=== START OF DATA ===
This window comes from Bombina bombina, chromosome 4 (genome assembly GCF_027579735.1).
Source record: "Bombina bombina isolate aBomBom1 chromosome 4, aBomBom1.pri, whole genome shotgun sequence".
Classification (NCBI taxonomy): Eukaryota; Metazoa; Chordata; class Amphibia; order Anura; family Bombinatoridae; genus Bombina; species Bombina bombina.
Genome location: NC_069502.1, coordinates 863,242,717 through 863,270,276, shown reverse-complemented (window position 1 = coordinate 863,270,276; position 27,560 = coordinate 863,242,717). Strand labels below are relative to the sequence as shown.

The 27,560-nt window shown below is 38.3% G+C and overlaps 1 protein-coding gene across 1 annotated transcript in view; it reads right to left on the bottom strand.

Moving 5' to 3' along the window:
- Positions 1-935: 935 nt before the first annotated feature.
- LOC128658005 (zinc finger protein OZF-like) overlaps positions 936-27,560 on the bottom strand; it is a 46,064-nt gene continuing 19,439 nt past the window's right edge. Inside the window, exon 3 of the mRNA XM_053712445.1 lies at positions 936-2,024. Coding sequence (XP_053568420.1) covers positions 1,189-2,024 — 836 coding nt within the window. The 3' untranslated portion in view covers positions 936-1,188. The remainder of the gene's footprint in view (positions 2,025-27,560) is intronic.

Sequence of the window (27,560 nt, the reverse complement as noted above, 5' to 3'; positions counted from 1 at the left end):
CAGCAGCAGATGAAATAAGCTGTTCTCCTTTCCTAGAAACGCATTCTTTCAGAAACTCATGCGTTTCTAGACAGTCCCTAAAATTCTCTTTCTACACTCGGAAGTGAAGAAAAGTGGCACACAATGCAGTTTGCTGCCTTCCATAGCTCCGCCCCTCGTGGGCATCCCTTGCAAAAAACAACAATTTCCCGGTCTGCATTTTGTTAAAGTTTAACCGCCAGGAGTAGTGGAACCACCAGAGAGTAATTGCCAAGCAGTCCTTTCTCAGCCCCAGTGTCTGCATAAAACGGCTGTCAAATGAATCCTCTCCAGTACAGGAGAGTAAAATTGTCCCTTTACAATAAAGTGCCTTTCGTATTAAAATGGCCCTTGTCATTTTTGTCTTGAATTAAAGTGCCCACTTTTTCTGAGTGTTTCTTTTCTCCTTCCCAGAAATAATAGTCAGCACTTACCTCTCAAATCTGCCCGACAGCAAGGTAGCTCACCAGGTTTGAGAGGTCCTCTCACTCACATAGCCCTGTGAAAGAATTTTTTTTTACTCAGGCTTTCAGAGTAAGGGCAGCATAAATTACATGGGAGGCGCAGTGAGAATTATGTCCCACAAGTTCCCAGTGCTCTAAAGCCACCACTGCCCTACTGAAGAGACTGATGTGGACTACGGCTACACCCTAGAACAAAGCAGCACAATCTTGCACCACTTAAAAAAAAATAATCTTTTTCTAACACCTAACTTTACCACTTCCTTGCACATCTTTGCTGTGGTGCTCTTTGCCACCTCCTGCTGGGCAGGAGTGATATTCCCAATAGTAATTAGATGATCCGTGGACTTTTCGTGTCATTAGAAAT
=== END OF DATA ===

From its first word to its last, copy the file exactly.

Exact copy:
This window comes from Bombina bombina, chromosome 4 (genome assembly GCF_027579735.1).
Source record: "Bombina bombina isolate aBomBom1 chromosome 4, aBomBom1.pri, whole genome shotgun sequence".
Classification (NCBI taxonomy): Eukaryota; Metazoa; Chordata; class Amphibia; order Anura; family Bombinatoridae; genus Bombina; species Bombina bombina.
Genome location: NC_069502.1, coordinates 863,242,717 through 863,270,276, shown reverse-complemented (window position 1 = coordinate 863,270,276; position 27,560 = coordinate 863,242,717). Strand labels below are relative to the sequence as shown.

The 27,560-nt window shown below is 38.3% G+C and overlaps 1 protein-coding gene across 1 annotated transcript in view; it reads right to left on the bottom strand.

Moving 5' to 3' along the window:
- Positions 1-935: 935 nt before the first annotated feature.
- LOC128658005 (zinc finger protein OZF-like) overlaps positions 936-27,560 on the bottom strand; it is a 46,064-nt gene continuing 19,439 nt past the window's right edge. Inside the window, exon 3 of the mRNA XM_053712445.1 lies at positions 936-2,024. Coding sequence (XP_053568420.1) covers positions 1,189-2,024 — 836 coding nt within the window. The 3' untranslated portion in view covers positions 936-1,188. The remainder of the gene's footprint in view (positions 2,025-27,560) is intronic.

Sequence of the window (27,560 nt, the reverse complement as noted above, 5' to 3'; positions counted from 1 at the left end):
CAGCAGCAGATGAAATAAGCTGTTCTCCTTTCCTAGAAACGCATTCTTTCAGAAACTCATGCGTTTCTAGACAGTCCCTAAAATTCTCTTTCTACACTCGGAAGTGAAGAAAAGTGGCACACAATGCAGTTTGCTGCCTTCCATAGCTCCGCCCCTCGTGGGCATCCCTTGCAAAAAACAACAATTTCCCGGTCTGCATTTTGTTAAAGTTTAACCGCCAGGAGTAGTGGAACCACCAGAGAGTAATTGCCAAGCAGTCCTTTCTCAGCCCCAGTGTCTGCATAAAACGGCTGTCAAATGAATCCTCTCCAGTACAGGAGAGTAAAATTGTCCCTTTACAATAAAGTGCCTTTCGTATTAAAATGGCCCTTGTCATTTTTGTCTTGAATTAAAGTGCCCACTTTTTCTGAGTGTTTCTTTTCTCCTTCCCAGAAATAATAGTCAGCACTTACCTCTCAAATCTGCCCGACAGCAAGGTAGCTCACCAGGTTTGAGAGGTCCTCTCACTCACATAGCCCTGTGAAAGAATTTTTTTTTACTCAGGCTTTCAGAGTAAGGGCAGCATAAATTACATGGGAGGCGCAGTGAGAATTATGTCCCACAAGTTCCCAGTGCTCTAAAGCCACCACTGCCCTACTGAAGAGACTGATGTGGACTACGGCTACACCCTAGAACAAAGCAGCACAATCTTGCACCACTTAAAAAAAAATAATCTTTTTCTAACACCTAACTTTACCACTTCCTTGCACATCTTTGCTGTGGTGCTCTTTGCCACCTCCTGCTGGGCAGGAGTGATATTCCCAATAGTAATTAGATGATCCGTGGACTTTTCGTGTCATTAGAAAT